Wednesday, June 29, 2016

The time when I designed children's books

Everybody has a past. On a recent trip to Pamplona, Spain, to attend the Malofiej infographics summit, I stopped by a bookstore and saw something that looked familiar. There, by the cash register, were two children's activity books I designed in the late 90s, when I was beginning my career. This and this.

At that time I was a junior infographics journalist at a newspaper called Diario16, and I was making a small salary. Madrid is a quite expensive city, so I took a second job as a freelancer for a company called DPI ComunicaciĆ³n, a pioneer in the design of information graphics for the Spanish press.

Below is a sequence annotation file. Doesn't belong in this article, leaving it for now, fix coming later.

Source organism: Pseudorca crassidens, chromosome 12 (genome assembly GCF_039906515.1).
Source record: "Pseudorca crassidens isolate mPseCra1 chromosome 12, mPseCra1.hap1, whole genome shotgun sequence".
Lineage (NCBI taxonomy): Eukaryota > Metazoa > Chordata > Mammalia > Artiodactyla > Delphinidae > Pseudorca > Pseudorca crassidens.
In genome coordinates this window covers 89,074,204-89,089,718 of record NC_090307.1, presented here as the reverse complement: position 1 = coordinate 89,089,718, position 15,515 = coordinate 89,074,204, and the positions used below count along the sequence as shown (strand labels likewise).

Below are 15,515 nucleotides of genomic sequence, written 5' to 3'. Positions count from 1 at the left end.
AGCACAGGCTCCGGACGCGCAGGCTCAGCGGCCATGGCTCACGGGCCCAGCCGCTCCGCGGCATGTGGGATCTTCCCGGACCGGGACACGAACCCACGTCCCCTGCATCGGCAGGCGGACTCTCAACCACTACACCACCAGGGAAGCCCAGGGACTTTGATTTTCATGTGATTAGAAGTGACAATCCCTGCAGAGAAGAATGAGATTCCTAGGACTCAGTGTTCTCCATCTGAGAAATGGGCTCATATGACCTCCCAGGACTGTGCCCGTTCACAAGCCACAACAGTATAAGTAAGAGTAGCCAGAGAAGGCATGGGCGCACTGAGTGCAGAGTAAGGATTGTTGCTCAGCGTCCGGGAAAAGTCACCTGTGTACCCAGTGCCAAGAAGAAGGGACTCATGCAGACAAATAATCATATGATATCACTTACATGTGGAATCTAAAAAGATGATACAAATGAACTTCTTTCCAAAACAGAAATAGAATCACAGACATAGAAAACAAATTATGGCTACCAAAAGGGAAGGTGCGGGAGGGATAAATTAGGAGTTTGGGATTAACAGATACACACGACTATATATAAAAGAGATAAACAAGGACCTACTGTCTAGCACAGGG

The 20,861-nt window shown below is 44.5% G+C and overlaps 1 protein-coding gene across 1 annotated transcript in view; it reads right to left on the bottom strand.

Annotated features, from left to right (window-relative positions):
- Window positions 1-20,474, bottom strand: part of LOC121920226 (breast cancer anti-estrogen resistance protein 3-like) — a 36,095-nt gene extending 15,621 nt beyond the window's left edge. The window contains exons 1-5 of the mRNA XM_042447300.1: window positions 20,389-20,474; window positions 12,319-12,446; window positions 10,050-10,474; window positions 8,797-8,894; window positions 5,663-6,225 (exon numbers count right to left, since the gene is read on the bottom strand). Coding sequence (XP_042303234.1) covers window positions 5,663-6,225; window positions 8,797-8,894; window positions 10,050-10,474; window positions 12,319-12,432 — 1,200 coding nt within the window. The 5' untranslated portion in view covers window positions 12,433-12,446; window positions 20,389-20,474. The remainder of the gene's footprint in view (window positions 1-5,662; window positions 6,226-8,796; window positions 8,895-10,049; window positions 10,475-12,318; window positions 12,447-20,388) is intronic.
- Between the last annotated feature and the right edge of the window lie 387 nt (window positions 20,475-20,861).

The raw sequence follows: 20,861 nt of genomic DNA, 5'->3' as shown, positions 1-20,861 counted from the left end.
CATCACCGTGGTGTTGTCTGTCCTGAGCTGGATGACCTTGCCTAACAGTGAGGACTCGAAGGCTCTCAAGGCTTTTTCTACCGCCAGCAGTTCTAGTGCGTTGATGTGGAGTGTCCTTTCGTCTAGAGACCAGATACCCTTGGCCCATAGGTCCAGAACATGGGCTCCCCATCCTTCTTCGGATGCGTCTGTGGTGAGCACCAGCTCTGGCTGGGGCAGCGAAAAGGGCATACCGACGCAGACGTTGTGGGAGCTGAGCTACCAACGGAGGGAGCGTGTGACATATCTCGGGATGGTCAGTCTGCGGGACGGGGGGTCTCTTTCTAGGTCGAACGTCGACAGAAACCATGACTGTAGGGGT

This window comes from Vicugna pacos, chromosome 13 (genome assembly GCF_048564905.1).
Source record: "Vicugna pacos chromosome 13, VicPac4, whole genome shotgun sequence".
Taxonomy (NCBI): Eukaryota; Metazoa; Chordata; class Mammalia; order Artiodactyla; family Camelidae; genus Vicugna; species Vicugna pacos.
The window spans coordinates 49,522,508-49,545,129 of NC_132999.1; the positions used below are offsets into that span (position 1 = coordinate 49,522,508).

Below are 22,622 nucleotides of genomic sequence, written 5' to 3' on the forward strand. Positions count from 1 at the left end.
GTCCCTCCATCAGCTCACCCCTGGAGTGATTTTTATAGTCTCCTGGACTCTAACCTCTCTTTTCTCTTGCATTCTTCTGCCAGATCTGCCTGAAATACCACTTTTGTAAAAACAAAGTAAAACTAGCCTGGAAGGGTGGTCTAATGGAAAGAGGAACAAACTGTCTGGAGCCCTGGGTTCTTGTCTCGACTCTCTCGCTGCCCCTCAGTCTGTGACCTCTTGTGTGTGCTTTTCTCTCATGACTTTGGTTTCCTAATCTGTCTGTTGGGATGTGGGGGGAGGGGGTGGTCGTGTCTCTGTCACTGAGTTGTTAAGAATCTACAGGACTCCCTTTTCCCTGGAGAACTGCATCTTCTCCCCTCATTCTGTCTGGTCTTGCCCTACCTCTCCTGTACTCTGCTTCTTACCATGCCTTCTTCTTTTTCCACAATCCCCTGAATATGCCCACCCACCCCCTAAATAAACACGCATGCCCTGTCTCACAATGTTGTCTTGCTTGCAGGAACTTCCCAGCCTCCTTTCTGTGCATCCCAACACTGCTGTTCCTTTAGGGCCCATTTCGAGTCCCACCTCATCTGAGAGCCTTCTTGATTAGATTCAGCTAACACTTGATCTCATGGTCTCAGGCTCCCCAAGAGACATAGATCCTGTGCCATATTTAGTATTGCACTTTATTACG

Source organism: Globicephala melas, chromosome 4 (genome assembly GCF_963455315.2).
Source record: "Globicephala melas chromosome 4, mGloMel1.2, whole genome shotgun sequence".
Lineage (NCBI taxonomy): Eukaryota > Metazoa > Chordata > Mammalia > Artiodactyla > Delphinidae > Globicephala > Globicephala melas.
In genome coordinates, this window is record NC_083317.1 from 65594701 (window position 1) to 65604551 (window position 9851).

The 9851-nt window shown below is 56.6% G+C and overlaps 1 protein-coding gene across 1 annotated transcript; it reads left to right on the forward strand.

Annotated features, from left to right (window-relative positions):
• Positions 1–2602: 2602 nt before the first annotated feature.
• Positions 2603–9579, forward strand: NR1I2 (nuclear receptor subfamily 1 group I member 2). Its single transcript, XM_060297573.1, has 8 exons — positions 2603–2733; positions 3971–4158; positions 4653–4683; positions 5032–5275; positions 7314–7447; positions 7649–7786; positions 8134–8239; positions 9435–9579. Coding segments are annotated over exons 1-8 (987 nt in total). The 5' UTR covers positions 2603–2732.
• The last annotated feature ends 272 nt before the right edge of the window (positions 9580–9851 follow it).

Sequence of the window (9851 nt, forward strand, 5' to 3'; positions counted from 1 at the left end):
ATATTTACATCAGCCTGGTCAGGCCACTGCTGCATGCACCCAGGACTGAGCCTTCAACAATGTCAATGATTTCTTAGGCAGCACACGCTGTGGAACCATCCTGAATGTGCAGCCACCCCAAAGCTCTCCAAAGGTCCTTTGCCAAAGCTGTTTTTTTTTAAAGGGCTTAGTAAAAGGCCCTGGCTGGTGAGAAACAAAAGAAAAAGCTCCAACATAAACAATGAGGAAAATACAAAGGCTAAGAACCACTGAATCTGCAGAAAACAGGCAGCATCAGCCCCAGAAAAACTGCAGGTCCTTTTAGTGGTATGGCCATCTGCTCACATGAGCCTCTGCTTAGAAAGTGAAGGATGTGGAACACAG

DPI didn't do just infographics, though, but also all sort of odd jobs for companies that didn't have anything to do with journalism. One of them was Susaeta, a firm that publishes mostly children and educational books. Between 1998 and 2000 I designed books and board game boxes for Susaeta through DPI. It was fun and the money was sorely needed, but the results were, I'd have to admit, pretty terrible. Just take a look:


  1. You designed board games? Huh - that is an interesting past. Board game art and design is going through an amazing golden period at the moment, and many of the principles we use in data design overlap. Some fascinating stuff. eg

    1. I designed the packages, the boxes, not the games themselves, although I love boardgames. This was my favorite in college: